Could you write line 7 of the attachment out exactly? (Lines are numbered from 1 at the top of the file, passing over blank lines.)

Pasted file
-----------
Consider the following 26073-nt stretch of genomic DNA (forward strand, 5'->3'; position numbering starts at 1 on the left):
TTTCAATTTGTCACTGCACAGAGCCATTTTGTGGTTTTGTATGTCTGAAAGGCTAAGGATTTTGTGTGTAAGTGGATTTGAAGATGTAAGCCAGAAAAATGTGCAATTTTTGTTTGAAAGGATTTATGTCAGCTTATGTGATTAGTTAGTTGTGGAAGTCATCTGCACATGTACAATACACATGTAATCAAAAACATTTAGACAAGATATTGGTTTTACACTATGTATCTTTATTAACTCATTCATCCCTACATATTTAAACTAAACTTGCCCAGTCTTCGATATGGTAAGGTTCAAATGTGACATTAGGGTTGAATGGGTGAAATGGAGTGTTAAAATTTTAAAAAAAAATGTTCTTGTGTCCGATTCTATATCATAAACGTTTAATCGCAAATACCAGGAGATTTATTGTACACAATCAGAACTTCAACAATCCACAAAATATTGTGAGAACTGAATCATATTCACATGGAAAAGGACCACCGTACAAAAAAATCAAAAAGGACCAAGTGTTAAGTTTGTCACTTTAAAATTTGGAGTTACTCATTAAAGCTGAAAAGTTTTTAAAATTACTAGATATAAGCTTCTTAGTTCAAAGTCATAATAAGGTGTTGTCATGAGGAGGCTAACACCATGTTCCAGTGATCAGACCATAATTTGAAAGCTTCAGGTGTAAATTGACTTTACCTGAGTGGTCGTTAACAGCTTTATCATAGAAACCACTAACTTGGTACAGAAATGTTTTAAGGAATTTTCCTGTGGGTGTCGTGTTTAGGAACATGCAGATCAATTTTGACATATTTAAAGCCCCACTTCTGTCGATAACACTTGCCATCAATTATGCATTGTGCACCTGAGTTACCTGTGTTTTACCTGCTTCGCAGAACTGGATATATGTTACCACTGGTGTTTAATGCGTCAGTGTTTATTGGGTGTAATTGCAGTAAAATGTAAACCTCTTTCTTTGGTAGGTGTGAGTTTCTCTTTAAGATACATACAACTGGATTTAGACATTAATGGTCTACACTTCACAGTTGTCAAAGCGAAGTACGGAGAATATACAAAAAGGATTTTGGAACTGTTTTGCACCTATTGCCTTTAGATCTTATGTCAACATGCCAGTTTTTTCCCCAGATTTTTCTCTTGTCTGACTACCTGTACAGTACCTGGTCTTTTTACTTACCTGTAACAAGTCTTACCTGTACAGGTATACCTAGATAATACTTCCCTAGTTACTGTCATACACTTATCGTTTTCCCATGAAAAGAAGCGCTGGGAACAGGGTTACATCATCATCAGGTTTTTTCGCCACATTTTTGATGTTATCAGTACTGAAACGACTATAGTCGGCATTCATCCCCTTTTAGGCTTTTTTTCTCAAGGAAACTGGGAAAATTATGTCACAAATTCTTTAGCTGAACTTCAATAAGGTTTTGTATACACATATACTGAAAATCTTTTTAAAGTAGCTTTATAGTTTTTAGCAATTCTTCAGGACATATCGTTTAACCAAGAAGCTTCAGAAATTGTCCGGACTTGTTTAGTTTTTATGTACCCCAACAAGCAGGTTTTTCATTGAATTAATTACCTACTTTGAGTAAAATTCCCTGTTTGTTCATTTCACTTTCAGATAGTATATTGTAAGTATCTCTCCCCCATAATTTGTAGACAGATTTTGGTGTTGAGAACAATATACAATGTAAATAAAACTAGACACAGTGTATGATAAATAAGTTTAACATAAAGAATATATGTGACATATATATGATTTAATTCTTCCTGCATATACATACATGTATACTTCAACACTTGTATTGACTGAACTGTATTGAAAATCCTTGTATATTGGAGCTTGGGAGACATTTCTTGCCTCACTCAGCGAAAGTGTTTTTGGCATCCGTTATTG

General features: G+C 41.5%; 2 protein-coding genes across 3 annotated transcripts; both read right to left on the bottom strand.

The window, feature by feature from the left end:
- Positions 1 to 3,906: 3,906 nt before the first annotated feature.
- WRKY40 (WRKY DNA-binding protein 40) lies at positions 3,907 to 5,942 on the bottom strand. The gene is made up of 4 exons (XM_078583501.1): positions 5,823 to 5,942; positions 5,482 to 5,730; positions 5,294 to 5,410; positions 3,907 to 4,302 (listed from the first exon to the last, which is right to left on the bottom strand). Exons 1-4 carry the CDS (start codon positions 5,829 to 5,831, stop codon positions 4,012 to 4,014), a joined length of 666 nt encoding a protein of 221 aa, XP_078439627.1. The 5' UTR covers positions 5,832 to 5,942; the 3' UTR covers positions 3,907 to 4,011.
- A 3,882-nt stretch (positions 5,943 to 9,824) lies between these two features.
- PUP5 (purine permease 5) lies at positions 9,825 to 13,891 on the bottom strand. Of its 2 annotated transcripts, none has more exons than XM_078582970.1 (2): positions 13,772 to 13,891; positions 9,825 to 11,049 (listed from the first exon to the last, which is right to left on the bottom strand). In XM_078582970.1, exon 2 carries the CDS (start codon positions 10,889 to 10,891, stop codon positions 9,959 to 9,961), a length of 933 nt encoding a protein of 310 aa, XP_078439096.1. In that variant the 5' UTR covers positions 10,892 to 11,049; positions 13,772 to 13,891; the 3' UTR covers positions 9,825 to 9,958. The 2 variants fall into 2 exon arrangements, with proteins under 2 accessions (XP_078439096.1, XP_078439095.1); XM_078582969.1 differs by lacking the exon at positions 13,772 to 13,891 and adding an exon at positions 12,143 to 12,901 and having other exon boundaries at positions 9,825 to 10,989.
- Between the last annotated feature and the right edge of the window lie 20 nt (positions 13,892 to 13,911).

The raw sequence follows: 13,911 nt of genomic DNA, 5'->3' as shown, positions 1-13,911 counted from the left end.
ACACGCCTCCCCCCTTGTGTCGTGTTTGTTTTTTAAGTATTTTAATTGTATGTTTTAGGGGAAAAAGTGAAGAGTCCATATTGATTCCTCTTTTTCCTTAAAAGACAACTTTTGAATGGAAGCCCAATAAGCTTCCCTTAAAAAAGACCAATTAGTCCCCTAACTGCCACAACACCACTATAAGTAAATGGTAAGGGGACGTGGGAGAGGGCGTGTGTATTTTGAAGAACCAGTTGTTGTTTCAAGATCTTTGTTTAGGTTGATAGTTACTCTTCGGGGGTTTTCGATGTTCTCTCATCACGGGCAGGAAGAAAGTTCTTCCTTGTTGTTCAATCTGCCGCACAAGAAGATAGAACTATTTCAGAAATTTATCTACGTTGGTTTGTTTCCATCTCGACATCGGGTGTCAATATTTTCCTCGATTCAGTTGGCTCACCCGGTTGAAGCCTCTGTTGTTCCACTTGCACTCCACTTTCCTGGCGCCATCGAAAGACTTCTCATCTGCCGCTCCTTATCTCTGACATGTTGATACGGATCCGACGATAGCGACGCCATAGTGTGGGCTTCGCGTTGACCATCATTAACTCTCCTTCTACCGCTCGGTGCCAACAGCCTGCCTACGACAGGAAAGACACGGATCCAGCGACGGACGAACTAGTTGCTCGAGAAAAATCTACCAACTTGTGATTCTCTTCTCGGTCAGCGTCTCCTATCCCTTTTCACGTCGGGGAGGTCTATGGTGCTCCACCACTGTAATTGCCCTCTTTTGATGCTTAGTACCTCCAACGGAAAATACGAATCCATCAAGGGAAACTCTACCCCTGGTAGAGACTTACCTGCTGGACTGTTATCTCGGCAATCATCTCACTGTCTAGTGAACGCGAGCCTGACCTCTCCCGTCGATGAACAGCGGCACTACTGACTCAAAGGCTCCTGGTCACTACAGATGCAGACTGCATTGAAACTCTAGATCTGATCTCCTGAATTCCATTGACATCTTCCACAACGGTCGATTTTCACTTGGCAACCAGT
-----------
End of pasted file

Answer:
- A 3,882-nt stretch (positions 5,943 to 9,824) lies between these two features.